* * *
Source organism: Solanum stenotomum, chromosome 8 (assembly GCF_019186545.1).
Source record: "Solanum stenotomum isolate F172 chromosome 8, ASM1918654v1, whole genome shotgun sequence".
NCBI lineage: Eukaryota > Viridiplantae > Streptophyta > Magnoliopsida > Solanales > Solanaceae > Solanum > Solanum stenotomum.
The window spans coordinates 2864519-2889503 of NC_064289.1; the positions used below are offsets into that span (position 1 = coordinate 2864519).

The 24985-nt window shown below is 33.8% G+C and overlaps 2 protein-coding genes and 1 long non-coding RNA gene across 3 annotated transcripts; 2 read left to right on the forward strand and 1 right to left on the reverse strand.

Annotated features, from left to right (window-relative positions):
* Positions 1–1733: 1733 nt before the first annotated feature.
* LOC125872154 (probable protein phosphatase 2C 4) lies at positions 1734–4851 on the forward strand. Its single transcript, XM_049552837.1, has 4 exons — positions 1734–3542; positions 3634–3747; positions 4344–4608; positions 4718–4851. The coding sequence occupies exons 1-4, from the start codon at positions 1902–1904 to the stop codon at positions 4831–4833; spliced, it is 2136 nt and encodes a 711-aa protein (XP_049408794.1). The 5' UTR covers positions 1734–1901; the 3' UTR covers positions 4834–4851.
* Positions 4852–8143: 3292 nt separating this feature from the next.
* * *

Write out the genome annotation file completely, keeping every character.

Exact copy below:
Source organism: Solanum stenotomum, chromosome 8 (assembly GCF_019186545.1).
Source record: "Solanum stenotomum isolate F172 chromosome 8, ASM1918654v1, whole genome shotgun sequence".
NCBI lineage: Eukaryota > Viridiplantae > Streptophyta > Magnoliopsida > Solanales > Solanaceae > Solanum > Solanum stenotomum.
The window spans coordinates 2864519-2889503 of NC_064289.1; the positions used below are offsets into that span (position 1 = coordinate 2864519).

The 24985-nt window shown below is 33.8% G+C and overlaps 2 protein-coding genes and 1 long non-coding RNA gene across 3 annotated transcripts; 2 read left to right on the forward strand and 1 right to left on the reverse strand.

Annotated features, from left to right (window-relative positions):
* Positions 1–1733: 1733 nt before the first annotated feature.
* LOC125872154 (probable protein phosphatase 2C 4) lies at positions 1734–4851 on the forward strand. Its single transcript, XM_049552837.1, has 4 exons — positions 1734–3542; positions 3634–3747; positions 4344–4608; positions 4718–4851. The coding sequence occupies exons 1-4, from the start codon at positions 1902–1904 to the stop codon at positions 4831–4833; spliced, it is 2136 nt and encodes a 711-aa protein (XP_049408794.1). The 5' UTR covers positions 1734–1901; the 3' UTR covers positions 4834–4851.
* Positions 4852–8143: 3292 nt separating this feature from the next.